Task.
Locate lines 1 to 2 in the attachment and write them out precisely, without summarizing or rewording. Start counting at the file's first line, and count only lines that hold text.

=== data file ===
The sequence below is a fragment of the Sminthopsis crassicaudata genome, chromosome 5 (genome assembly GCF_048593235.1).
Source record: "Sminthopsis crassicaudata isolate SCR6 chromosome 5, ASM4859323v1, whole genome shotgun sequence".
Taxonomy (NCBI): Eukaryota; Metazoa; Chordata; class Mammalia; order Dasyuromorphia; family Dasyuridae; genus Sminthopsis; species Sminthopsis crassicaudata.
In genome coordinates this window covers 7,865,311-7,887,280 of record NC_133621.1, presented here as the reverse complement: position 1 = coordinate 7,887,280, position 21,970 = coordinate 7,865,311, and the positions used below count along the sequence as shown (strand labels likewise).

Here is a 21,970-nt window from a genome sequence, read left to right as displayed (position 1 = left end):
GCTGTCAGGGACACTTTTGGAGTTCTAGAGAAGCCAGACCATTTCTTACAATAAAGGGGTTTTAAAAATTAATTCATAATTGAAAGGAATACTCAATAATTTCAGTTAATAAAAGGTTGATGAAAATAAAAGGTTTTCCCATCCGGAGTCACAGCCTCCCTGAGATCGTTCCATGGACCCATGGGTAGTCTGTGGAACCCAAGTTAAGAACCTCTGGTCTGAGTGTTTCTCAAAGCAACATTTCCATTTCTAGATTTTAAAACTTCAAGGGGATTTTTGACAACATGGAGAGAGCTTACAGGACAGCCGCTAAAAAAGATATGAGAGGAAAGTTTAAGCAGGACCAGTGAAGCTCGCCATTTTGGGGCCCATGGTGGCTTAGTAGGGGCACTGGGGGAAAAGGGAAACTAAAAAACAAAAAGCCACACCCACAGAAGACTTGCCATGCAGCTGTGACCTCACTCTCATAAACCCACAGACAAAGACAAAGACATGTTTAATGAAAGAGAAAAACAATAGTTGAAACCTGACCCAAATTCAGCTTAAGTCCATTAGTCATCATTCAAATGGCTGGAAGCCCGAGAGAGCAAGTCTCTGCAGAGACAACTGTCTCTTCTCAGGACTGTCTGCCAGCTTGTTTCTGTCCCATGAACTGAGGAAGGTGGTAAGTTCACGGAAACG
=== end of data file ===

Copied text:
The sequence below is a fragment of the Sminthopsis crassicaudata genome, chromosome 5 (genome assembly GCF_048593235.1).
Source record: "Sminthopsis crassicaudata isolate SCR6 chromosome 5, ASM4859323v1, whole genome shotgun sequence".